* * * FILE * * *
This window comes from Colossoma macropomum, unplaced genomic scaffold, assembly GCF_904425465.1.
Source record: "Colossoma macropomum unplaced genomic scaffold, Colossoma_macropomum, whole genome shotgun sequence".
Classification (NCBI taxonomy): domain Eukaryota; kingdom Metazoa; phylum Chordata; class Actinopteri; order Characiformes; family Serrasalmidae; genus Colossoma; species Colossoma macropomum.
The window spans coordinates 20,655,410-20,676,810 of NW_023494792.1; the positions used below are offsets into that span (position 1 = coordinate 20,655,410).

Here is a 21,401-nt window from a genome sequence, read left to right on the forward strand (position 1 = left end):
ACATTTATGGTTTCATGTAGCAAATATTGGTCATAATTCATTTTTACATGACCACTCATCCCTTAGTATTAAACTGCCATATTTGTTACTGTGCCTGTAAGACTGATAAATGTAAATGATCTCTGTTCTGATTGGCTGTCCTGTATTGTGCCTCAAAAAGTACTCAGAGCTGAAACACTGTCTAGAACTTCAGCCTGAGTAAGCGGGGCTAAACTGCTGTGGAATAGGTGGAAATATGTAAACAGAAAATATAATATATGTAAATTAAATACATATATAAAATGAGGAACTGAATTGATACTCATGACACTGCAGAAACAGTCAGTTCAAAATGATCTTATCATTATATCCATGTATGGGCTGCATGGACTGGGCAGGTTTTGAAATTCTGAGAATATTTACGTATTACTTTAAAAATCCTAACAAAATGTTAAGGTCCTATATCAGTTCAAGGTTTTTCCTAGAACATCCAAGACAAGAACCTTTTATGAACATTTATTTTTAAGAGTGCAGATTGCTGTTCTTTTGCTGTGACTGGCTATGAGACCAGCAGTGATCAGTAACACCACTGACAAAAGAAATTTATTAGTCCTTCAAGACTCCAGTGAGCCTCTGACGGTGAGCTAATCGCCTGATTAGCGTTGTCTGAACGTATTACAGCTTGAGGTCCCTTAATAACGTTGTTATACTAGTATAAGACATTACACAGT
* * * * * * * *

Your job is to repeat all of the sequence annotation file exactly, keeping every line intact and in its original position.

This window comes from Colossoma macropomum, unplaced genomic scaffold, assembly GCF_904425465.1.
Source record: "Colossoma macropomum unplaced genomic scaffold, Colossoma_macropomum, whole genome shotgun sequence".
Classification (NCBI taxonomy): domain Eukaryota; kingdom Metazoa; phylum Chordata; class Actinopteri; order Characiformes; family Serrasalmidae; genus Colossoma; species Colossoma macropomum.
The window spans coordinates 20,655,410-20,676,810 of NW_023494792.1; the positions used below are offsets into that span (position 1 = coordinate 20,655,410).

Here is a 21,401-nt window from a genome sequence, read left to right on the forward strand (position 1 = left end):
ACATTTATGGTTTCATGTAGCAAATATTGGTCATAATTCATTTTTACATGACCACTCATCCCTTAGTATTAAACTGCCATATTTGTTACTGTGCCTGTAAGACTGATAAATGTAAATGATCTCTGTTCTGATTGGCTGTCCTGTATTGTGCCTCAAAAAGTACTCAGAGCTGAAACACTGTCTAGAACTTCAGCCTGAGTAAGCGGGGCTAAACTGCTGTGGAATAGGTGGAAATATGTAAACAGAAAATATAATATATGTAAATTAAATACATATATAAAATGAGGAACTGAATTGATACTCATGACACTGCAGAAACAGTCAGTTCAAAATGATCTTATCATTATATCCATGTATGGGCTGCATGGACTGGGCAGGTTTTGAAATTCTGAGAATATTTACGTATTACTTTAAAAATCCTAACAAAATGTTAAGGTCCTATATCAGTTCAAGGTTTTTCCTAGAACATCCAAGACAAGAACCTTTTATGAACATTTATTTTTAAGAGTGCAGATTGCTGTTCTTTTGCTGTGACTGGCTATGAGACCAGCAGTGATCAGTAACACCACTGACAAAAGAAATTTATTAGTCCTTCAAGACTCCAGTGAGCCTCTGACGGTGAGCTAATCGCCTGATTAGCGTTGTCTGAACGTATTACAGCTTGAGGTCCCTTAATAACGTTGTTATACTAGTATAAGACATTACACAGT